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|Real Estate Valuation Online — What's It Really Worth?|
|By Frank Gallinelli|
The recent launch of Zillow.com, a free online home valuation and data reporting service, received a tremendous amount of press coverage, including articles in the Wall Street Journal, LA Times, and several other major publications. Zillow is noteworthy because it offers its data—collected primarily from local tax assessors—free of charge, but it's not the only website that provides automated estimates of value. In this article we’ll take a look at several such online services, examining the breadth and depth of data they provide.
Generally speaking, online valuation websites use an approach much like that of human appraisers—they look at sales price histories for comparable properties in an area, and adjust for distinguishing characteristics of the target property to estimate its market value. Some sites also take into account local property tax assessments, comparing them with sales records to derive a trend line that they can apply against the target property's assessment.
The reports generated by the various sites differ in regard to the scope of data they include, and the way they present it. Most of the services we reviewed listed sales data for comparable properties near the target property as well as maps of the subject and comparables. Let's take a closer look at each service.
Zillow’s free service, supported by ads on its website, starts out with a map (based on the Google Maps system) showing the target property and a sampling of surrounding comparable properties that had recently sold, along with the recent sale prices. You can click to see more details on the target property, including square footage, lot size, and a chart of Zillow’s estimated value over the past one, five, or ten years.
The site provides a great deal of data, including key information (price, bedrooms, baths, square footage, lot size, year built) as well as price per square foot of building and of land, and distance of each comp from the subject. The user can sort the data on any of these items or click through for details and a current value estimate on any of the comps.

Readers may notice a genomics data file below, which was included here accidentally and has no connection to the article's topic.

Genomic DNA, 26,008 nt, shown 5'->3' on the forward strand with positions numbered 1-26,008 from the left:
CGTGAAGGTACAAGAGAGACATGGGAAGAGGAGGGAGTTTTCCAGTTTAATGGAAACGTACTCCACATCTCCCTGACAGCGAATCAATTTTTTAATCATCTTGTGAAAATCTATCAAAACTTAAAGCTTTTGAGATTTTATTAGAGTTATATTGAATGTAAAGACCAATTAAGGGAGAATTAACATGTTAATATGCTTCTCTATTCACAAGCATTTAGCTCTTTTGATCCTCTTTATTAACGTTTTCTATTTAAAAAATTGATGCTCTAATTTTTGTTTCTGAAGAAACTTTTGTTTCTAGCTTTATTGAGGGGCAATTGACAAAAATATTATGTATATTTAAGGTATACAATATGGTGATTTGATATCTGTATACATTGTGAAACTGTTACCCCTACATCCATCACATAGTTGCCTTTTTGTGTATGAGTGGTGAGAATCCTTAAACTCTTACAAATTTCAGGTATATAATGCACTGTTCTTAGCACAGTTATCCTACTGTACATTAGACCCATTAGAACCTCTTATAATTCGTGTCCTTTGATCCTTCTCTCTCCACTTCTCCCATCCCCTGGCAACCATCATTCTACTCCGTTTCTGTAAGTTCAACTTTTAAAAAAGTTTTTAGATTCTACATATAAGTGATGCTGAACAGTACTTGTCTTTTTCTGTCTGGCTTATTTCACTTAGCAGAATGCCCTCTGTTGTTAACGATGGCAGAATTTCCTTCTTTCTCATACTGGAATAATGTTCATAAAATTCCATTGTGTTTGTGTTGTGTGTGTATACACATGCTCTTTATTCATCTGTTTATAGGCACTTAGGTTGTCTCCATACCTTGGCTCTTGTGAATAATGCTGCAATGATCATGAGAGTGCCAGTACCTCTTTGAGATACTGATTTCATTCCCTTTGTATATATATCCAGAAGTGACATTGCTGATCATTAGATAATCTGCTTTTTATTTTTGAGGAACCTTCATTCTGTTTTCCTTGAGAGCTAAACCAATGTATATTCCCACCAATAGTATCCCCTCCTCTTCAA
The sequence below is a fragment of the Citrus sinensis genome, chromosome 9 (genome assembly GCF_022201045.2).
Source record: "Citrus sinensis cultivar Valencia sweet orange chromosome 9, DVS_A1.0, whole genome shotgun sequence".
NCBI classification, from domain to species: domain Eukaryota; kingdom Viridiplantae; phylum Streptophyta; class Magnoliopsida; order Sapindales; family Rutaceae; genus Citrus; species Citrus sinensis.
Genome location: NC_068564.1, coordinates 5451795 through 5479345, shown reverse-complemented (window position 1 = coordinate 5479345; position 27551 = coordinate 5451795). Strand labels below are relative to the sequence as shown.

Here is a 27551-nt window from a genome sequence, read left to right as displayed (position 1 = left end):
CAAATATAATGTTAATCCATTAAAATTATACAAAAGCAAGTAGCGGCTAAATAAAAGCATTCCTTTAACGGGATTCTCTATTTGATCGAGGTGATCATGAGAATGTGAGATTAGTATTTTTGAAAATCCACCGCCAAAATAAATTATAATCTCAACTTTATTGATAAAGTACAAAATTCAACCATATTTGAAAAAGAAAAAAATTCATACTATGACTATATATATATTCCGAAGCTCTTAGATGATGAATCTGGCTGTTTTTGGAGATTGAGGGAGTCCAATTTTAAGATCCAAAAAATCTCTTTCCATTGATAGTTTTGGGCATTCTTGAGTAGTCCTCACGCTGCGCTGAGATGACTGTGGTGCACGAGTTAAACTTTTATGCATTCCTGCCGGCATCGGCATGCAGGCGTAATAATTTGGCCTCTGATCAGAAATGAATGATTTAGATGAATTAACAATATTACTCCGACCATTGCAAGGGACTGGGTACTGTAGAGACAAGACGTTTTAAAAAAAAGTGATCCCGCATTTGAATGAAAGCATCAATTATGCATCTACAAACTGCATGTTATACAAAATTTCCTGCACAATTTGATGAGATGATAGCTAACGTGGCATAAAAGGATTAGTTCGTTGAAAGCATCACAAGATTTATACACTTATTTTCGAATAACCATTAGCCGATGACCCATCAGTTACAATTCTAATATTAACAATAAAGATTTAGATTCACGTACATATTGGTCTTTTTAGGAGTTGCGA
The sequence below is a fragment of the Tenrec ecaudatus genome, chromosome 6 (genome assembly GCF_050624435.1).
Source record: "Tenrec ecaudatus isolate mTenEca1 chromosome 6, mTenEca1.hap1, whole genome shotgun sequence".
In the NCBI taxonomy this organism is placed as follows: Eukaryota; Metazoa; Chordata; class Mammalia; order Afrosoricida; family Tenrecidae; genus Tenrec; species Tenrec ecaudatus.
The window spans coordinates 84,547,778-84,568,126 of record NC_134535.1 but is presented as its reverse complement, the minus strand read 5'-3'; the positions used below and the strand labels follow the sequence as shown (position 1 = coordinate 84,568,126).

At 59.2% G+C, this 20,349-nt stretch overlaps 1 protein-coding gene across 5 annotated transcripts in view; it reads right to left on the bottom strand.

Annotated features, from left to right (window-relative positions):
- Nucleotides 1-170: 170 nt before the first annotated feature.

The centerpiece of the Zillow report is a “Zestimate,” the site’s automatic estimate of a property’s value. Accompanying the Zestimate is a range of values reflecting the amount of data on which it is based, i.e. the extent of data available for valuing the property. For our test properties, the Zestimate came close to our expectations, but this may not always be the case. Older homes that have been modified to differ from neighboring homes, or those with exceptional features like a scenic view, are the most likely to throw off Zillow’s calculations. Fortunately, Zillow gives you a work-around if you think the source data is incomplete or inaccurate. You can override some of a Zestimate’s parameters, such as square footage, room count, and improvements to adjust the estimate of value.
Strengths: Free, great-looking maps and printouts, ability to customize the estimate and choose your own list of up to ten comps from a list of 50.
Weaknesses: The quality of the estimate depends on the availability, accuracy and completeness of the local assessor’s data. Shortcomings in that data can lead to misleading estimates, especially if you're not personally familiar with a property's characteristics.
RealEstate ABC (realestateabc.com)
RealEstate ABC is another free site where again you have to do nothing more than enter the property’s address. Like Zillow, it returns a Google map of the subject and comps, and a list of comparables with all of the key data. Also like Zillow, the user can sort the data or click through to a report on any comp.
RealEstate ABC has the nicest interface of any we’ve seen. It shows a list of 30 comps, each with a check box. The system has already checked off the ones it thinks are the most appropriate, but if you know the neighborhood better you can check and uncheck as you see fit. The estimate of value will change with each click. It also lets you use “value sliders” to adjust the estimate. You can slide a bar left or right to indicate that the particular market is currently hot or cold, or use another set of sliders to indicate that the subject property’s interior, exterior, lot size, view or privacy ranges from worst to best in the group.
Strengths: Excellent interface, easy for the user to customize the selection of comps and to adjust for a few distinguishing features.
Weaknesses: Doesn’t allow correction of errors in data about subject property, or the ability to account for the special features or improvements.